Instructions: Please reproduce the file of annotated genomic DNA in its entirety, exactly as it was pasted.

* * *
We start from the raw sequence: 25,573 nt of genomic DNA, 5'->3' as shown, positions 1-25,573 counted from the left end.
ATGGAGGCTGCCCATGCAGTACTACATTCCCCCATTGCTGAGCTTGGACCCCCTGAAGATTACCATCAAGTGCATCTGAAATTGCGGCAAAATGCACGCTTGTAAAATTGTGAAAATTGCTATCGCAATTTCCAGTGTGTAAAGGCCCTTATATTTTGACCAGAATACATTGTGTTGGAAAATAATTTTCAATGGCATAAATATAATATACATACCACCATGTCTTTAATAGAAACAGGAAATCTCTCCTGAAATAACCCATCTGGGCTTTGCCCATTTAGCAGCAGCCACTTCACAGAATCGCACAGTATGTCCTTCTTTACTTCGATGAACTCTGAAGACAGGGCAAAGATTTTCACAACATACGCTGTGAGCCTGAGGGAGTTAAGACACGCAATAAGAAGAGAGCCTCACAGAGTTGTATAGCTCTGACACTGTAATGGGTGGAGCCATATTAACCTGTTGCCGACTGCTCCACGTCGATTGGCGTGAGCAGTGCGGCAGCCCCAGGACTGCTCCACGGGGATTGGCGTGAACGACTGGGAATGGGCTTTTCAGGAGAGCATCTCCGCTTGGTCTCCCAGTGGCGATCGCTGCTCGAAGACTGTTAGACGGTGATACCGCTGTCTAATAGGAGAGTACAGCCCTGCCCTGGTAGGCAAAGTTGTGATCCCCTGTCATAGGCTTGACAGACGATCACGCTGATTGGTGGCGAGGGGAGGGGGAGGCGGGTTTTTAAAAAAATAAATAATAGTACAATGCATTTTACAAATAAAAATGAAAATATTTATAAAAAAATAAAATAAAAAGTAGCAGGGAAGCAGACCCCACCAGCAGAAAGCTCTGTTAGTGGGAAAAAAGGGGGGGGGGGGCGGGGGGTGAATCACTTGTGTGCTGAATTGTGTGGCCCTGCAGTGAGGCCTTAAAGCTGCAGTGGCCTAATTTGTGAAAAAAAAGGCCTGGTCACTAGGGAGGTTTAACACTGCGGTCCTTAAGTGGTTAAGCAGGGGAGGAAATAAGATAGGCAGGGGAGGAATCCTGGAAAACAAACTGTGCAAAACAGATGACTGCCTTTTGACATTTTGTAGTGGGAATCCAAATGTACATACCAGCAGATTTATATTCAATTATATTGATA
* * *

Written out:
We start from the raw sequence: 25,573 nt of genomic DNA, 5'->3' as shown, positions 1-25,573 counted from the left end.
ATGGAGGCTGCCCATGCAGTACTACATTCCCCCATTGCTGAGCTTGGACCCCCTGAAGATTACCATCAAGTGCATCTGAAATTGCGGCAAAATGCACGCTTGTAAAATTGTGAAAATTGCTATCGCAATTTCCAGTGTGTAAAGGCCCTTATATTTTGACCAGAATACATTGTGTTGGAAAATAATTTTCAATGGCATAAATATAATATACATACCACCATGTCTTTAATAGAAACAGGAAATCTCTCCTGAAATAACCCATCTGGGCTTTGCCCATTTAGCAGCAGCCACTTCACAGAATCGCACAGTATGTCCTTCTTTACTTCGATGAACTCTGAAGACAGGGCAAAGATTTTCACAACATACGCTGTGAGCCTGAGGGAGTTAAGACACGCAATAAGAAGAGAGCCTCACAGAGTTGTATAGCTCTGACACTGTAATGGGTGGAGCCATATTAACCTGTTGCCGACTGCTCCACGTCGATTGGCGTGAGCAGTGCGGCAGCCCCAGGACTGCTCCACGGGGATTGGCGTGAACGACTGGGAATGGGCTTTTCAGGAGAGCATCTCCGCTTGGTCTCCCAGTGGCGATCGCTGCTCGAAGACTGTTAGACGGTGATACCGCTGTCTAATAGGAGAGTACAGCCCTGCCCTGGTAGGCAAAGTTGTGATCCCCTGTCATAGGCTTGACAGACGATCACGCTGATTGGTGGCGAGGGGAGGGGGAGGCGGGTTTTTAAAAAAATAAATAATAGTACAATGCATTTTACAAATAAAAATGAAAATATTTATAAAAAAATAAAATAAAAAGTAGCAGGGAAGCAGACCCCACCAGCAGAAAGCTCTGTTAGTGGGAAAAAAGGGGGGGGGGGGCGGGGGGTGAATCACTTGTGTGCTGAATTGTGTGGCCCTGCAGTGAGGCCTTAAAGCTGCAGTGGCCTAATTTGTGAAAAAAAAGGCCTGGTCACTAGGGAGGTTTAACACTGCGGTCCTTAAGTGGTTAAGCAGGGGAGGAAATAAGATAGGCAGGGGAGGAATCCTGGAAAACAAACTGTGCAAAACAGATGACTGCCTTTTGACATTTTGTAGTGGGAATCCAAATGTACATACCAGCAGATTTATATTCAATTATATTGATA